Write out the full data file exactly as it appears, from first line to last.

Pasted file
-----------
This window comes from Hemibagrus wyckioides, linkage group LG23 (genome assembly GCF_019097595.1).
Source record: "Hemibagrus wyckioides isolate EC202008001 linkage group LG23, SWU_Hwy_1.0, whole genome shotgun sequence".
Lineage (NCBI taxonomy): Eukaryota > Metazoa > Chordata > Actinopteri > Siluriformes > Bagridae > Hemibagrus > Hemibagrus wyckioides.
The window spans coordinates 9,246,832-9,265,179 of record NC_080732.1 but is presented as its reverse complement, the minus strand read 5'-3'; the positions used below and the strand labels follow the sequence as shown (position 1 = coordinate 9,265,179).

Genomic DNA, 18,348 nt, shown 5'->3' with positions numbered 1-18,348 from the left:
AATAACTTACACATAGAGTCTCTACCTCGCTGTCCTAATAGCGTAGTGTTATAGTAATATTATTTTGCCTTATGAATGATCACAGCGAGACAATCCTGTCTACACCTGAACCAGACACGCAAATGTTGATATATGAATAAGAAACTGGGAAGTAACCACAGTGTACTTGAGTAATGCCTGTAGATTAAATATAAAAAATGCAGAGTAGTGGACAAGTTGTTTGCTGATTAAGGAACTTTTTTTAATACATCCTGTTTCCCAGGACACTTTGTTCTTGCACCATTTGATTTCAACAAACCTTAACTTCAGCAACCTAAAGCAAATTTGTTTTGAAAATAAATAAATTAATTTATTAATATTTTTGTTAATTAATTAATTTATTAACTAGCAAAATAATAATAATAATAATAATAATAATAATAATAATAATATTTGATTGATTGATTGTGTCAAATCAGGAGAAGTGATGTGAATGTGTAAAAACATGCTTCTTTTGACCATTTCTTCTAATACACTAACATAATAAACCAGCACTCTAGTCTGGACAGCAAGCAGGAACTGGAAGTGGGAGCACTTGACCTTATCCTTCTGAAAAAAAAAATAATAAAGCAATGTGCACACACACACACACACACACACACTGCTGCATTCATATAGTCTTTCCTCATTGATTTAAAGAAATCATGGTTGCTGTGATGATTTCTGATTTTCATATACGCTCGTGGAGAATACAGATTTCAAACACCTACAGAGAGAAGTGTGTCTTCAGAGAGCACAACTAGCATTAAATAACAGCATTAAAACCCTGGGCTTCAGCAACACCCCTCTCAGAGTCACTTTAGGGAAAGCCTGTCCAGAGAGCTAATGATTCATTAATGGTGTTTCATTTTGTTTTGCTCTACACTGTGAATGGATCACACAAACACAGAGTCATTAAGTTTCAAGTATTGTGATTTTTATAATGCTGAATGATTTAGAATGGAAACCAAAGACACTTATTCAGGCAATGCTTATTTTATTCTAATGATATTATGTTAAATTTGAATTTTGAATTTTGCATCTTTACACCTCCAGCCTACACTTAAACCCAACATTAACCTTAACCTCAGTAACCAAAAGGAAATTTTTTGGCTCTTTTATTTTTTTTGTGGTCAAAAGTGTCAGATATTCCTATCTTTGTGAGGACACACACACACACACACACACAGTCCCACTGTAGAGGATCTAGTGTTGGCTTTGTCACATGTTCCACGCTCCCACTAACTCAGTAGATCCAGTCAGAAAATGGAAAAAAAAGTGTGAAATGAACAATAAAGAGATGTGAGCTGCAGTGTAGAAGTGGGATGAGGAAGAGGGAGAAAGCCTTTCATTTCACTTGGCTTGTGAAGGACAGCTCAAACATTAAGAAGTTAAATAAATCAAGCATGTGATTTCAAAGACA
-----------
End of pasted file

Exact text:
This window comes from Hemibagrus wyckioides, linkage group LG23 (genome assembly GCF_019097595.1).
Source record: "Hemibagrus wyckioides isolate EC202008001 linkage group LG23, SWU_Hwy_1.0, whole genome shotgun sequence".
Lineage (NCBI taxonomy): Eukaryota > Metazoa > Chordata > Actinopteri > Siluriformes > Bagridae > Hemibagrus > Hemibagrus wyckioides.
The window spans coordinates 9,246,832-9,265,179 of record NC_080732.1 but is presented as its reverse complement, the minus strand read 5'-3'; the positions used below and the strand labels follow the sequence as shown (position 1 = coordinate 9,265,179).

Genomic DNA, 18,348 nt, shown 5'->3' with positions numbered 1-18,348 from the left:
AATAACTTACACATAGAGTCTCTACCTCGCTGTCCTAATAGCGTAGTGTTATAGTAATATTATTTTGCCTTATGAATGATCACAGCGAGACAATCCTGTCTACACCTGAACCAGACACGCAAATGTTGATATATGAATAAGAAACTGGGAAGTAACCACAGTGTACTTGAGTAATGCCTGTAGATTAAATATAAAAAATGCAGAGTAGTGGACAAGTTGTTTGCTGATTAAGGAACTTTTTTTAATACATCCTGTTTCCCAGGACACTTTGTTCTTGCACCATTTGATTTCAACAAACCTTAACTTCAGCAACCTAAAGCAAATTTGTTTTGAAAATAAATAAATTAATTTATTAATATTTTTGTTAATTAATTAATTTATTAACTAGCAAAATAATAATAATAATAATAATAATAATAATAATAATAATATTTGATTGATTGATTGTGTCAAATCAGGAGAAGTGATGTGAATGTGTAAAAACATGCTTCTTTTGACCATTTCTTCTAATACACTAACATAATAAACCAGCACTCTAGTCTGGACAGCAAGCAGGAACTGGAAGTGGGAGCACTTGACCTTATCCTTCTGAAAAAAAAAATAATAAAGCAATGTGCACACACACACACACACACACACACTGCTGCATTCATATAGTCTTTCCTCATTGATTTAAAGAAATCATGGTTGCTGTGATGATTTCTGATTTTCATATACGCTCGTGGAGAATACAGATTTCAAACACCTACAGAGAGAAGTGTGTCTTCAGAGAGCACAACTAGCATTAAATAACAGCATTAAAACCCTGGGCTTCAGCAACACCCCTCTCAGAGTCACTTTAGGGAAAGCCTGTCCAGAGAGCTAATGATTCATTAATGGTGTTTCATTTTGTTTTGCTCTACACTGTGAATGGATCACACAAACACAGAGTCATTAAGTTTCAAGTATTGTGATTTTTATAATGCTGAATGATTTAGAATGGAAACCAAAGACACTTATTCAGGCAATGCTTATTTTATTCTAATGATATTATGTTAAATTTGAATTTTGAATTTTGCATCTTTACACCTCCAGCCTACACTTAAACCCAACATTAACCTTAACCTCAGTAACCAAAAGGAAATTTTTTGGCTCTTTTATTTTTTTTGTGGTCAAAAGTGTCAGATATTCCTATCTTTGTGAGGACACACACACACACACACACACAGTCCCACTGTAGAGGATCTAGTGTTGGCTTTGTCACATGTTCCACGCTCCCACTAACTCAGTAGATCCAGTCAGAAAATGGAAAAAAAAGTGTGAAATGAACAATAAAGAGATGTGAGCTGCAGTGTAGAAGTGGGATGAGGAAGAGGGAGAAAGCCTTTCATTTCACTTGGCTTGTGAAGGACAGCTCAAACATTAAGAAGTTAAATAAATCAAGCATGTGATTTCAAAGACA